generic type, tree

Discussion in 'C Programming' started by alternative451@gmail.com, May 18, 2008.

  1. Guest

    hi, I having some problem with a void * and tree structure.
    i am sure tha my fuction make tree is ok, but my fuction print return
    adress instead of values.

    Main :

    int main()
    {
    node *n = init(5);
    affiche(n);
    return 0;
    }

    structure :

    typedef struct node
    {
    void *value;
    struct node* right;
    struct node* left;
    }node;

    init :

    node* init(int h)
    {
    if(h == 0)
    return NULL;
    int v = 1;
    node *n = malloc(sizeof(node));
    n->value = &v;
    printf("->%d \t", *((int*)n->value));
    n->right = init(h-1);
    n->left = init(h-1);

    return n;
    }
    print :
    void affiche(node *n)
    {
    if(n != NULL)
    {
    int *v = (int*)n->value;
    affiche(n->left);
    printf("-->%d \t",*v);
    affiche(n->right);

    }
    }

    the problem is not in the fuction init, because the fuction printf
    return good values.
    i think it was in the fuction "affiche"
    please help me, thanks
     
    , May 18, 2008
    #1
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  2. wrote:
    > hi, I having some problem with a void * and tree structure.
    > i am sure tha my fuction make tree is ok, but my fuction print return
    > adress instead of values.


    > Main :


    > int main()
    > {
    > node *n = init(5);
    > affiche(n);
    > return 0;
    > }


    > structure :


    > typedef struct node
    > {
    > void *value;
    > struct node* right;
    > struct node* left;
    > }node;


    > init :


    > node* init(int h)
    > {
    > if(h == 0)
    > return NULL;
    > int v = 1;
    > node *n = malloc(sizeof(node));
    > n->value = &v;


    Here you have a bad problem. What you store in the 'value' member
    is a pointer to a variable that vanishes the moment you return
    from this function. So any accesses to the 'value' member made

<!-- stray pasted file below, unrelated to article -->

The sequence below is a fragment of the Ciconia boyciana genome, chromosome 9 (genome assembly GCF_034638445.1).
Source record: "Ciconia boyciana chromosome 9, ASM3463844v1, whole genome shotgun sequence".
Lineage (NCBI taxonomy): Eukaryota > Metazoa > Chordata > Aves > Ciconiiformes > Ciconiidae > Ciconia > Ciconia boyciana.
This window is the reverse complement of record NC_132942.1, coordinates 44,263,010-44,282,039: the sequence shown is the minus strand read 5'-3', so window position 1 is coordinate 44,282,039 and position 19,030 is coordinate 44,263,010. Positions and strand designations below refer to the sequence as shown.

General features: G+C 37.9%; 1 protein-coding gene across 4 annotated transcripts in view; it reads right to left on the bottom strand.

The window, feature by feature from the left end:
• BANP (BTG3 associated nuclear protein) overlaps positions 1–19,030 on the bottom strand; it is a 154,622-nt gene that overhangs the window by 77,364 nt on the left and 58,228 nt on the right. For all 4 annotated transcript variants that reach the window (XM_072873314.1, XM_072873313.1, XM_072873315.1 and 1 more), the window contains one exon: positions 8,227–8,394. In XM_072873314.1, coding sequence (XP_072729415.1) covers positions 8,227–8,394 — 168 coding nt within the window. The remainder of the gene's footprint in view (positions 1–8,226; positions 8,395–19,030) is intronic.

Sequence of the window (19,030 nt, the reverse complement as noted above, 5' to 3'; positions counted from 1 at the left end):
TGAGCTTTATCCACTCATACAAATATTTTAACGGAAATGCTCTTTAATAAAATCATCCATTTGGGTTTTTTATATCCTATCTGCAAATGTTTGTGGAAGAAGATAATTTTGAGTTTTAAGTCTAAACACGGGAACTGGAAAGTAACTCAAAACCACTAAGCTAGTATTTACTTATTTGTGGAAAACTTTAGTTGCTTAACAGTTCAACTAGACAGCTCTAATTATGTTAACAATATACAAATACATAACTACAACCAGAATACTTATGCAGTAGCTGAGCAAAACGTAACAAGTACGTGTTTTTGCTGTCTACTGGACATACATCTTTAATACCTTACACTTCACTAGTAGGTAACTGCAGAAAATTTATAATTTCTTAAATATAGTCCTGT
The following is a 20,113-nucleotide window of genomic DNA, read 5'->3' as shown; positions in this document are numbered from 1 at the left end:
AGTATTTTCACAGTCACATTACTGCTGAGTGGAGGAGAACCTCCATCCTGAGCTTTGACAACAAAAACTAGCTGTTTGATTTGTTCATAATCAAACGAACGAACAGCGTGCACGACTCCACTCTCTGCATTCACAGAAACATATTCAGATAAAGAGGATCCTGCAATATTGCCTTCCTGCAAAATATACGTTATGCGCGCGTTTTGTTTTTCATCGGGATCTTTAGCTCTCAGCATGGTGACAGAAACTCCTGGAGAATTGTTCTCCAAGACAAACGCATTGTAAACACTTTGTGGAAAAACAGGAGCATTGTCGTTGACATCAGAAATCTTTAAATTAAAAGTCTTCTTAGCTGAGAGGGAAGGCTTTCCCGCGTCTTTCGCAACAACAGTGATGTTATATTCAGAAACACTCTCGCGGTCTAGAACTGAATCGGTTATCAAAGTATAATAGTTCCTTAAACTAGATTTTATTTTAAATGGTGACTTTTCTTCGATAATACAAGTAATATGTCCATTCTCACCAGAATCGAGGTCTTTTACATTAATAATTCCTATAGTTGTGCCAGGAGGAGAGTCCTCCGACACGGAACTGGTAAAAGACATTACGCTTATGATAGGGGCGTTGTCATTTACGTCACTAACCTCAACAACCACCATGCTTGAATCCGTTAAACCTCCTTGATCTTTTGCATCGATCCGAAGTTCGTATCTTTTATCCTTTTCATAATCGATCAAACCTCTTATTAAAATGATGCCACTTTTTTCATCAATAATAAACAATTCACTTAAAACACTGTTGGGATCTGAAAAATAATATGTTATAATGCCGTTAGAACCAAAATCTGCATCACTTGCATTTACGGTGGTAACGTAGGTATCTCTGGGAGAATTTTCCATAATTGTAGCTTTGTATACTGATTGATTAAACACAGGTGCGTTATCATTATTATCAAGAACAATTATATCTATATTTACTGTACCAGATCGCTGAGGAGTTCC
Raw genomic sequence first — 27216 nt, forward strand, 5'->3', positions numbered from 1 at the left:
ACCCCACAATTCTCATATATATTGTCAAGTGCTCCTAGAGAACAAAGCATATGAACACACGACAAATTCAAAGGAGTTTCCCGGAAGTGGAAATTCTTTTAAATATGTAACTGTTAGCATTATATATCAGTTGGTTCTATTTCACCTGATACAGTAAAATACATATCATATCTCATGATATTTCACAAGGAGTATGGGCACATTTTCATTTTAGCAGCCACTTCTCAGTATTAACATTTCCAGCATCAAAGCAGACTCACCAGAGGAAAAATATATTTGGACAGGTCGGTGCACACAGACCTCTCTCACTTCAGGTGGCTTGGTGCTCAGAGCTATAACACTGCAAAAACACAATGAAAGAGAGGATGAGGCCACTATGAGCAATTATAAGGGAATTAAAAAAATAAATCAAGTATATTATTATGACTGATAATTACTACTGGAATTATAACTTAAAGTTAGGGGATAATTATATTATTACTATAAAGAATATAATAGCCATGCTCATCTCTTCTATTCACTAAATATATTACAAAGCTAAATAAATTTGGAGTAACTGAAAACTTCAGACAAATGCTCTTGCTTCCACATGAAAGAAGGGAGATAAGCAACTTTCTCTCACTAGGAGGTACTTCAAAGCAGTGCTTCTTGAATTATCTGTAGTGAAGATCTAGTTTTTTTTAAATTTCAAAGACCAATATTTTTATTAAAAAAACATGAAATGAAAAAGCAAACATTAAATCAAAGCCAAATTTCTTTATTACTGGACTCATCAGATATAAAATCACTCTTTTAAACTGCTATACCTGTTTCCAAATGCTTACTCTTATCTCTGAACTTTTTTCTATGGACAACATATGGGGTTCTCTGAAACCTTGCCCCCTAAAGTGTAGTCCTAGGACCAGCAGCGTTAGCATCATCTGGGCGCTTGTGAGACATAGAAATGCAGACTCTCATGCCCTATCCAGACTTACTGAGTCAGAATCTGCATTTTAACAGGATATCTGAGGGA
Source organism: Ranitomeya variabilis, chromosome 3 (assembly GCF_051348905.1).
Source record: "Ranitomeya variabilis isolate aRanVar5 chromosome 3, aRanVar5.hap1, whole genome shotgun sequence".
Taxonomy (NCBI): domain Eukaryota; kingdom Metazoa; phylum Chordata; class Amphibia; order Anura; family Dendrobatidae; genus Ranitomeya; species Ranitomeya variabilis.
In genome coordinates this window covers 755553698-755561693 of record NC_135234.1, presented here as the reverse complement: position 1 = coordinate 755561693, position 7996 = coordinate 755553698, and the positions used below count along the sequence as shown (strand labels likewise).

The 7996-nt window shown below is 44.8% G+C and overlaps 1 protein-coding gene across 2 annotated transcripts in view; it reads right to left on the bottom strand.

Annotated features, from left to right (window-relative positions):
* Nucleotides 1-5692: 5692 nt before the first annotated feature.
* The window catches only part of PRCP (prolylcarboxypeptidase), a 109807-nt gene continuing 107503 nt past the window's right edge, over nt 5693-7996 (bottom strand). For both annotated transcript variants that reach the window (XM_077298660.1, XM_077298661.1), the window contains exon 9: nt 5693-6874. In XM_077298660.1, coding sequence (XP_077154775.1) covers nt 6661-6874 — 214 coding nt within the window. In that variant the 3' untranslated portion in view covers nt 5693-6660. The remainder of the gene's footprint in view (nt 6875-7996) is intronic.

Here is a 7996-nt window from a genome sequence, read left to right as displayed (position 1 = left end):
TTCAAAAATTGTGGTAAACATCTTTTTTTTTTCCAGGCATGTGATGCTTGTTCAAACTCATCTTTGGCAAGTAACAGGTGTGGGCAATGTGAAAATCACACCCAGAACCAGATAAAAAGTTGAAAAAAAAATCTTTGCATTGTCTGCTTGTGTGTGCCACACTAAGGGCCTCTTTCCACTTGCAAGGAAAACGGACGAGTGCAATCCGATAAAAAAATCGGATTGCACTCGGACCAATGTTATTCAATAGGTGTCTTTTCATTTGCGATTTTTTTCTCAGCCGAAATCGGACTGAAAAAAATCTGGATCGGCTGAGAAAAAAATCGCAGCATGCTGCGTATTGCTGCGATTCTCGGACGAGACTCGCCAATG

once you have returned invokes undefined behaviour and what
    'value' points to rather likely has been overwritten by some
    other value.

    The only way to avoid that would be

    int *v = malloc( sizeof *v );
    *v = 1;
    n->value = v;

    since only that will give you a pointer to memory that you
    still "own" after you returned from the function and will
    keep the value you wrote to it.

    > printf("->%d \t", *((int*)n->value));
    > n->right = init(h-1);
    > n->left = init(h-1);


    > return n;
    > }

    Regards, Jens
    --
    \ Jens Thoms Toerring ___
    \__________________________ http://toerring.de
     
    Jens Thoms Toerring, May 18, 2008
    #2
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  3. On 18 May 2008 at 10:46, Jens Thoms Toerring wrote:
    > wrote:
    >> int v = 1;
    >> node *n = malloc(sizeof(node));
    >> n->value = &v;

    >
    > Here you have a bad problem. What you store in the 'value' member
    > is a pointer to a variable that vanishes the moment you return
    > from this function.


    You're right, but perhaps it will also be helpful to mention to the OP
    that tracking down such bugs is very easy using the valgrind tool, which
    will pick up invalid memory accesses like this. (This is just in case
    the OP isn't a preternaturally talented programmer like all the clc
    regulars, who as we know have no need for debugging tools besides their
    eyes.)
     
    Antoninus Twink, May 18, 2008
    #3
  4. Antoninus Twink <> writes:

    > On 18 May 2008 at 10:46, Jens Thoms Toerring wrote:
    >> wrote: